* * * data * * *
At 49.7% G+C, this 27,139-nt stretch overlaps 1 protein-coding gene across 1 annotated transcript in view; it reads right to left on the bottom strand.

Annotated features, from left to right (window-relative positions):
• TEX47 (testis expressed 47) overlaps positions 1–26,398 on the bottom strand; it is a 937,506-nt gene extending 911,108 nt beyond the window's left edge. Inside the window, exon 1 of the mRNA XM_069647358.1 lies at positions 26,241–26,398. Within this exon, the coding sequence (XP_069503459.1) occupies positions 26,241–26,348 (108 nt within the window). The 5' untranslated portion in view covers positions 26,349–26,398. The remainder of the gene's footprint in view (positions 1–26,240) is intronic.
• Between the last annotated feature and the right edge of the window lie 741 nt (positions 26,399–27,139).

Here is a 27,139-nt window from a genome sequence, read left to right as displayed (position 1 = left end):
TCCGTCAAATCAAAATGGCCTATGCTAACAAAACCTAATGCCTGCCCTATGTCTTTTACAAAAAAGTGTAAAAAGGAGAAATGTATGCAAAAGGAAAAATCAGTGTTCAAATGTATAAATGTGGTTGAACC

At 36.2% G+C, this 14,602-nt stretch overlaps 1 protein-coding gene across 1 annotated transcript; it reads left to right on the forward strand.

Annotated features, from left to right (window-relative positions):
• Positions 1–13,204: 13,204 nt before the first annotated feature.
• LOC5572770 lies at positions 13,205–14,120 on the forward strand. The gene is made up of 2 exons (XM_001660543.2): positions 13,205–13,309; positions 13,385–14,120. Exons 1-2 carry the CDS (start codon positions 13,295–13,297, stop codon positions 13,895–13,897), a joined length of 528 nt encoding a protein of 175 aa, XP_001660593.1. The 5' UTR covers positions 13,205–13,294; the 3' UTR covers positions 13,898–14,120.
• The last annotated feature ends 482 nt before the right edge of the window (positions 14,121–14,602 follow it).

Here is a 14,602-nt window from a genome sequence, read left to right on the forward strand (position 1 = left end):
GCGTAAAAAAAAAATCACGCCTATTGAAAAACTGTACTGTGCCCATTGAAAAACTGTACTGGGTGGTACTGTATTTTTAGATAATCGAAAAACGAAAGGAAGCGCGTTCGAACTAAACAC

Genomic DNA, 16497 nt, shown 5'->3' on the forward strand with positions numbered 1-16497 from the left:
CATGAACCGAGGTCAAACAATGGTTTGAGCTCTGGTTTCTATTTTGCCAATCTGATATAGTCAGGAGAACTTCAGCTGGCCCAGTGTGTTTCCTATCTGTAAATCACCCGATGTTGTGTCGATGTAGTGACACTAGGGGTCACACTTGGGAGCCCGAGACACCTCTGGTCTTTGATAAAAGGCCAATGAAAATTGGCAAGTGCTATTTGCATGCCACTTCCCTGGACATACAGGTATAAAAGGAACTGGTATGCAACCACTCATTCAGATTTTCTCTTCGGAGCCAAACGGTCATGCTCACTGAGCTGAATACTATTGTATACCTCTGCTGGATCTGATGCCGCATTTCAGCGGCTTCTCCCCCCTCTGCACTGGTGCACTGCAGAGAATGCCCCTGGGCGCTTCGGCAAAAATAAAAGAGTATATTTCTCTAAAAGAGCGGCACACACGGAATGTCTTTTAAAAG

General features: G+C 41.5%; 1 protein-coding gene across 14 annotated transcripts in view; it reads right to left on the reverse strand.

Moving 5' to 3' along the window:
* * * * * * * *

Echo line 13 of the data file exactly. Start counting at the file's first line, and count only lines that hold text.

GCGTAAAAAAAAAATCACGCCTATTGAAAAACTGTACTGTGCCCATTGAAAAACTGTACTGGGTGGTACTGTATTTTTAGATAATCGAAAAACGAAAGGAAGCGCGTTCGAACTAAACAC